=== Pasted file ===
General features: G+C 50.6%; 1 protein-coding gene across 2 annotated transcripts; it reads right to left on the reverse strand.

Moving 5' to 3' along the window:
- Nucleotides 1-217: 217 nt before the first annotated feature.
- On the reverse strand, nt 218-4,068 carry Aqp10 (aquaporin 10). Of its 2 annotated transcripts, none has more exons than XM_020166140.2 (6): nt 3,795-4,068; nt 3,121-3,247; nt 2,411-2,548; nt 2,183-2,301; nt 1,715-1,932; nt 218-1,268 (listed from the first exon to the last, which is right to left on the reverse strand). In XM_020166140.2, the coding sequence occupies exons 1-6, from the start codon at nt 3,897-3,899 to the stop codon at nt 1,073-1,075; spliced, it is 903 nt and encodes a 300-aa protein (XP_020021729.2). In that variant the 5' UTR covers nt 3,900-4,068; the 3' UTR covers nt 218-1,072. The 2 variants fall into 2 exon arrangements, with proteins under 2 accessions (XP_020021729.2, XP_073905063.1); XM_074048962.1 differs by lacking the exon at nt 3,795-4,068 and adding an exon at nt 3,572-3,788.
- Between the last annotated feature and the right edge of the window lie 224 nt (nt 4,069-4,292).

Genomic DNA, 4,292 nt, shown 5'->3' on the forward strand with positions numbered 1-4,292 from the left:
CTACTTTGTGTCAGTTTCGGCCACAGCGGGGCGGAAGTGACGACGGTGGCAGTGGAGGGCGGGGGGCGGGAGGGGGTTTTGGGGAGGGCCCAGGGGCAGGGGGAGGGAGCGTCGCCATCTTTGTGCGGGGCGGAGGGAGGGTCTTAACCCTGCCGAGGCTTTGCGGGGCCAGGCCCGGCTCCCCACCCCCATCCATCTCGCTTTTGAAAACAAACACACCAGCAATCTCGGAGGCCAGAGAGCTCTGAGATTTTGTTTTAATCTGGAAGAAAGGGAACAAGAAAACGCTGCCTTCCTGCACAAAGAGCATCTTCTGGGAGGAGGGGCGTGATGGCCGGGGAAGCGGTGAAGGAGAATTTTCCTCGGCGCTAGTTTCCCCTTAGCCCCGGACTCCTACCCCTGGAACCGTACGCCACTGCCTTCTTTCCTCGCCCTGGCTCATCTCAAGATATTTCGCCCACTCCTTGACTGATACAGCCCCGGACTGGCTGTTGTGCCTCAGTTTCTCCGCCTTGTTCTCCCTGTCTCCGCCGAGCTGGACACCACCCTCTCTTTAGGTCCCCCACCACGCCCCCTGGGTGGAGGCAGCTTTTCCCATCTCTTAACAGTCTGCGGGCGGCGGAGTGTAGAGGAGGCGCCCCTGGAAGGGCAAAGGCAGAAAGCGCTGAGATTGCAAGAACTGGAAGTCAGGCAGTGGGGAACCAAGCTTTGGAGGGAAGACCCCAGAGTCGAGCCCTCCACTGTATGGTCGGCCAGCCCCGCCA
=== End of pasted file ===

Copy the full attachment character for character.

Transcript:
General features: G+C 50.6%; 1 protein-coding gene across 2 annotated transcripts; it reads right to left on the reverse strand.

Moving 5' to 3' along the window:
- Nucleotides 1-217: 217 nt before the first annotated feature.
- On the reverse strand, nt 218-4,068 carry Aqp10 (aquaporin 10). Of its 2 annotated transcripts, none has more exons than XM_020166140.2 (6): nt 3,795-4,068; nt 3,121-3,247; nt 2,411-2,548; nt 2,183-2,301; nt 1,715-1,932; nt 218-1,268 (listed from the first exon to the last, which is right to left on the reverse strand). In XM_020166140.2, the coding sequence occupies exons 1-6, from the start codon at nt 3,897-3,899 to the stop codon at nt 1,073-1,075; spliced, it is 903 nt and encodes a 300-aa protein (XP_020021729.2). In that variant the 5' UTR covers nt 3,900-4,068; the 3' UTR covers nt 218-1,072. The 2 variants fall into 2 exon arrangements, with proteins under 2 accessions (XP_020021729.2, XP_073905063.1); XM_074048962.1 differs by lacking the exon at nt 3,795-4,068 and adding an exon at nt 3,572-3,788.
- Between the last annotated feature and the right edge of the window lie 224 nt (nt 4,069-4,292).

Genomic DNA, 4,292 nt, shown 5'->3' on the forward strand with positions numbered 1-4,292 from the left:
CTACTTTGTGTCAGTTTCGGCCACAGCGGGGCGGAAGTGACGACGGTGGCAGTGGAGGGCGGGGGGCGGGAGGGGGTTTTGGGGAGGGCCCAGGGGCAGGGGGAGGGAGCGTCGCCATCTTTGTGCGGGGCGGAGGGAGGGTCTTAACCCTGCCGAGGCTTTGCGGGGCCAGGCCCGGCTCCCCACCCCCATCCATCTCGCTTTTGAAAACAAACACACCAGCAATCTCGGAGGCCAGAGAGCTCTGAGATTTTGTTTTAATCTGGAAGAAAGGGAACAAGAAAACGCTGCCTTCCTGCACAAAGAGCATCTTCTGGGAGGAGGGGCGTGATGGCCGGGGAAGCGGTGAAGGAGAATTTTCCTCGGCGCTAGTTTCCCCTTAGCCCCGGACTCCTACCCCTGGAACCGTACGCCACTGCCTTCTTTCCTCGCCCTGGCTCATCTCAAGATATTTCGCCCACTCCTTGACTGATACAGCCCCGGACTGGCTGTTGTGCCTCAGTTTCTCCGCCTTGTTCTCCCTGTCTCCGCCGAGCTGGACACCACCCTCTCTTTAGGTCCCCCACCACGCCCCCTGGGTGGAGGCAGCTTTTCCCATCTCTTAACAGTCTGCGGGCGGCGGAGTGTAGAGGAGGCGCCCCTGGAAGGGCAAAGGCAGAAAGCGCTGAGATTGCAAGAACTGGAAGTCAGGCAGTGGGGAACCAAGCTTTGGAGGGAAGACCCCAGAGTCGAGCCCTCCACTGTATGGTCGGCCAGCCCCGCCA